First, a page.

Forget about the multi-billion smart grid industry: the real opportunities are in water.
Unlike energy, water has no alternative source. Less than half of 1 percent of the water on the globe is available fresh water -- and that figure is shrinking all the time. The infrastructure needed to deliver drinking water is often far more outdated than the electrical grid. The U.S. loses about 6 billion gallons of water each day due to dated and crumbling infrastructure, a figure that is equivalent to California's entire daily water use, according to the Urban Land Institute.
As a result, some of the largest corporations in the world are flocking to water. Some companies like IBM are already splashing around in water management, while others, like Oracle, have recently announced their intentions to wade in.
But before you get too excited, there are circumstances that make it extremely challenging. Water municipalities are incredibly conservative -- they make electrical utilities look like zippy Web 2.0 outfits. Companies can be prototype-tested to death. The heavy subsidies that most jurisdictions place on water also mean most farmers and consumers don't pay the full price: getting them to spring for upgrades, thus, can be painful. And many of the water technologies touted by companies function in a similar way. Even GE admits that it has been tough to differentiate what they do.
SAP already has a range of products for water resource management and it is now pursuing large contracts to help water companies map and manage their assets. Earlier this month, the software giant announced it would provide end-to-end software solutions to American Water, the largest investor-owned water and wastewater utility company in the United States.
"Water was always the ugly stepchild in utilities' views," said James McClelland, Senior Director of Utilities Solutions Marketing Worldwide for SAP. "But they need just as much effort to improve business. Now they're seeing that true ROI can be achieved if they make the changes with fully integrated end-to-end systems."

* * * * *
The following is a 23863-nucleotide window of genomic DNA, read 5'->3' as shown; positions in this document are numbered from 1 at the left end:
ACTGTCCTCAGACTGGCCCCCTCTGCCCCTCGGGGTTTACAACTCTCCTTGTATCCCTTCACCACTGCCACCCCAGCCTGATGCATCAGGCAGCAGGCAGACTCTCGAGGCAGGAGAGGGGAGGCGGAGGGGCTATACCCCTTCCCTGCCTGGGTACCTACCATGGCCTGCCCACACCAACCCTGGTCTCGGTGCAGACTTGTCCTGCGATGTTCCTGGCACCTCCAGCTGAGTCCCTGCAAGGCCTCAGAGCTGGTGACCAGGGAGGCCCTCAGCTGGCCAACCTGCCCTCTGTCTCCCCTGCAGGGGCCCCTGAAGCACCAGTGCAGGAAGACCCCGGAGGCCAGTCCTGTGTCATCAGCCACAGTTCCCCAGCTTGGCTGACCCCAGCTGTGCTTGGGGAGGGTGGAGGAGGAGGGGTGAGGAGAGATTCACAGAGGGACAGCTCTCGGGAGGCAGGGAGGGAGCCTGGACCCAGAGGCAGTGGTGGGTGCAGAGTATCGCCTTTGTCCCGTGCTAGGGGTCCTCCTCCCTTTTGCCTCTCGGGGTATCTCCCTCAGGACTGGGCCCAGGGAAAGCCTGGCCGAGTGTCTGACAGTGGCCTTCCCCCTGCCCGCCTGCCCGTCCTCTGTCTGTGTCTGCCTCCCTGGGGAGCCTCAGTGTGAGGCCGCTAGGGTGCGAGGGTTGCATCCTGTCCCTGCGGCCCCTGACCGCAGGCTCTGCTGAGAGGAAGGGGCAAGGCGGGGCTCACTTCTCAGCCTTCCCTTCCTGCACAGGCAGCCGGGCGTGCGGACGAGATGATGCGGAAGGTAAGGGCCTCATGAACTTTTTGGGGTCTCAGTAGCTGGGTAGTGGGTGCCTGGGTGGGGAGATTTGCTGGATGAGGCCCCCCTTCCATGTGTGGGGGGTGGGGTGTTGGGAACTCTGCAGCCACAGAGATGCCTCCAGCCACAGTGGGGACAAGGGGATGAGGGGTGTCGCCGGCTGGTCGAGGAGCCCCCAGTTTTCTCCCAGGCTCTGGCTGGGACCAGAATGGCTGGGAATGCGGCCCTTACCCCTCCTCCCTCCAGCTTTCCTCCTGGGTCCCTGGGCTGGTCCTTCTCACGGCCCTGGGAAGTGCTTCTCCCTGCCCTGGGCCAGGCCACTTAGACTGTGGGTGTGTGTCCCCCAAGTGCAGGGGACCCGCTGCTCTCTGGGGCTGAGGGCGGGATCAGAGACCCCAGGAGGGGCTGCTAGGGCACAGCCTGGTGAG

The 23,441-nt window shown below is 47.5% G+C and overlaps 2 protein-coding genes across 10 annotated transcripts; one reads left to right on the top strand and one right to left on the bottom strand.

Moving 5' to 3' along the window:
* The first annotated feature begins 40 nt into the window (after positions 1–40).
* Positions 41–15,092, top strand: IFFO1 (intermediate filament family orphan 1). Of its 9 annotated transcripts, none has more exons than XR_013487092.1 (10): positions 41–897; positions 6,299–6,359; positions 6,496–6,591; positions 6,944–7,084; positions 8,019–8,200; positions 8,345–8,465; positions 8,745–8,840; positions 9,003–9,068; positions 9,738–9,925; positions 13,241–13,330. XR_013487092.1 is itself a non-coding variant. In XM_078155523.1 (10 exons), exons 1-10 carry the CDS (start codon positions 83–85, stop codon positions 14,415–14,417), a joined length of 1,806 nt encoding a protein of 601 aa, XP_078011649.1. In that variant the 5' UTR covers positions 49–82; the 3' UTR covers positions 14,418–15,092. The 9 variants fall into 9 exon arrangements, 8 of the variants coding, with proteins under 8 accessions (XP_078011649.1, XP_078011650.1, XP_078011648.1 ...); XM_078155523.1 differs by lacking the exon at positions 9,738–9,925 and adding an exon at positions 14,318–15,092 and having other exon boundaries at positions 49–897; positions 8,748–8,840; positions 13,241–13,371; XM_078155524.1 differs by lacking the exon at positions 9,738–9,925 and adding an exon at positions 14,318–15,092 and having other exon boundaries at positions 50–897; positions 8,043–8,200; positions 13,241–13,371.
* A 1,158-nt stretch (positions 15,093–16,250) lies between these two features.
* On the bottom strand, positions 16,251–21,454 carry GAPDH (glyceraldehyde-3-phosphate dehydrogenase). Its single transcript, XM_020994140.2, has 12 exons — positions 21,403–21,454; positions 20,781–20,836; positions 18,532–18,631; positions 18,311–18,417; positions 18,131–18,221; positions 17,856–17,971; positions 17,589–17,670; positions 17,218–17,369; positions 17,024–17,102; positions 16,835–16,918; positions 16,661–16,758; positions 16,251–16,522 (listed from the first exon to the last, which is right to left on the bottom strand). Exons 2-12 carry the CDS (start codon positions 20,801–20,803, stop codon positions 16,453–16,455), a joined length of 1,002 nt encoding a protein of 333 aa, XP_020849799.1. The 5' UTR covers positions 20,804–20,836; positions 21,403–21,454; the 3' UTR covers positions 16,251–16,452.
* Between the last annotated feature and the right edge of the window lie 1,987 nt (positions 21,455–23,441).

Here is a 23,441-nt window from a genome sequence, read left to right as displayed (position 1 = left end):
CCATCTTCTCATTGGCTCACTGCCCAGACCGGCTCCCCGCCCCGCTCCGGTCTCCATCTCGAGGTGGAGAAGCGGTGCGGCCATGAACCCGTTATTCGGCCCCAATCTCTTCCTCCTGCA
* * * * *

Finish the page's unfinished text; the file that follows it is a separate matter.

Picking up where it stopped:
IBM recently announced it will help the Sonoma County Water Agency manage its water use and to achieve California's mandate for a 20 percent reduction in water use by 2020. Like the aging electrical grid, updating water systems to provide real-time data is critical -- and software systems provided by companies like IBM and SAP will be critical for water utilities to increase efficiency in the face of constrained budgets that don't necessarily allow for much-needed infrastructure improvements.
Margins are even narrower for water companies than for gas or electric utilities, according to McClelland, and while many have been holding off on making moves, the day of reckoning is already here. "We're almost missing the boat in the water industry," he said. He estimates that every water utility in the next three to five years will have to move to make their systems more integrated.
While SAP is providing solutions like moving away from paper-based billing, the water industry also needs software to help map its infrastructure and also automate some aspects of operations, such as metering.
Eventually, time-of-use pricing might come to the water world, although it is sure to be structured differently than any potential TOU pricing scheme in the electricity space, because water is even more critical to human survival than power. McClelland said there is a pilot going on in the U.K., but that any TOU pricing scheme would have more to do with quantity than time, making it more Q (rather than T) OU pricing.
The U.K. has tougher regulatory practices in place for water, but as water availability becomes more critical each year in more regions of the U.S., the issue of water efficiency could be taken up by state legislatures.
However, like the electrical grid, efficiency will come both at the consumer end and also through updating the infrastructure itself. For companies that have solutions for the electrical sector, if they aren't already in water, many of them soon will be. SAP expects that announcements will be coming soon about the addition of more water customers.
Google was also recently reported to be looking to expand its PowerMeter application to monitor water use.
"Business is changing for water companies," said McClelland. "It's fast becoming the liquid gold."